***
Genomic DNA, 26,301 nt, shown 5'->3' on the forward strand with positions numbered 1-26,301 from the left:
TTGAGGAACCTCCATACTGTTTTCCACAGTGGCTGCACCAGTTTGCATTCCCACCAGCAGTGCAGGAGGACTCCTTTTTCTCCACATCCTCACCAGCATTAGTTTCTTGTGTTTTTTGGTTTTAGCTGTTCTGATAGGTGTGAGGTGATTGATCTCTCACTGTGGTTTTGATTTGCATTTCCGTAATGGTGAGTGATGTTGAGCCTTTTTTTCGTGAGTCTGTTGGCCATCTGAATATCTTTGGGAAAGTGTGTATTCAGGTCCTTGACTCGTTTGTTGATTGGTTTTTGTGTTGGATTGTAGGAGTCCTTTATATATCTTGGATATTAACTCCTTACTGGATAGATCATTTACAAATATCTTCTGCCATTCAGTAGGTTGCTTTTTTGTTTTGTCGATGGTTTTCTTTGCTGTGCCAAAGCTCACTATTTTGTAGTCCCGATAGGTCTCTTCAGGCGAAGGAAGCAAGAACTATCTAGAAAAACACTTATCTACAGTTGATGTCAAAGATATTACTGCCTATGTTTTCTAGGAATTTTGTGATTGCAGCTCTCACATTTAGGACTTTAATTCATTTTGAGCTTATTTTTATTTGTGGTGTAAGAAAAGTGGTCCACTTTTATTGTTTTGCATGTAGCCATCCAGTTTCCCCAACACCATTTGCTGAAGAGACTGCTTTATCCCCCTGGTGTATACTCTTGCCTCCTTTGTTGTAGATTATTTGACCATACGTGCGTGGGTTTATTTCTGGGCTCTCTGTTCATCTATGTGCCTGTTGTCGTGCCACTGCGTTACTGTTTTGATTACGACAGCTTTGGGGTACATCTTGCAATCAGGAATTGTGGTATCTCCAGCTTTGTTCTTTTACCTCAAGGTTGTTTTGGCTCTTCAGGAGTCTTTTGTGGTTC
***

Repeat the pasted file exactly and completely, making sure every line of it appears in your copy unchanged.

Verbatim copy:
Genomic DNA, 26,301 nt, shown 5'->3' on the forward strand with positions numbered 1-26,301 from the left:
TTGAGGAACCTCCATACTGTTTTCCACAGTGGCTGCACCAGTTTGCATTCCCACCAGCAGTGCAGGAGGACTCCTTTTTCTCCACATCCTCACCAGCATTAGTTTCTTGTGTTTTTTGGTTTTAGCTGTTCTGATAGGTGTGAGGTGATTGATCTCTCACTGTGGTTTTGATTTGCATTTCCGTAATGGTGAGTGATGTTGAGCCTTTTTTTCGTGAGTCTGTTGGCCATCTGAATATCTTTGGGAAAGTGTGTATTCAGGTCCTTGACTCGTTTGTTGATTGGTTTTTGTGTTGGATTGTAGGAGTCCTTTATATATCTTGGATATTAACTCCTTACTGGATAGATCATTTACAAATATCTTCTGCCATTCAGTAGGTTGCTTTTTTGTTTTGTCGATGGTTTTCTTTGCTGTGCCAAAGCTCACTATTTTGTAGTCCCGATAGGTCTCTTCAGGCGAAGGAAGCAAGAACTATCTAGAAAAACACTTATCTACAGTTGATGTCAAAGATATTACTGCCTATGTTTTCTAGGAATTTTGTGATTGCAGCTCTCACATTTAGGACTTTAATTCATTTTGAGCTTATTTTTATTTGTGGTGTAAGAAAAGTGGTCCACTTTTATTGTTTTGCATGTAGCCATCCAGTTTCCCCAACACCATTTGCTGAAGAGACTGCTTTATCCCCCTGGTGTATACTCTTGCCTCCTTTGTTGTAGATTATTTGACCATACGTGCGTGGGTTTATTTCTGGGCTCTCTGTTCATCTATGTGCCTGTTGTCGTGCCACTGCGTTACTGTTTTGATTACGACAGCTTTGGGGTACATCTTGCAATCAGGAATTGTGGTATCTCCAGCTTTGTTCTTTTACCTCAAGGTTGTTTTGGCTCTTCAGGAGTCTTTTGTGGTTC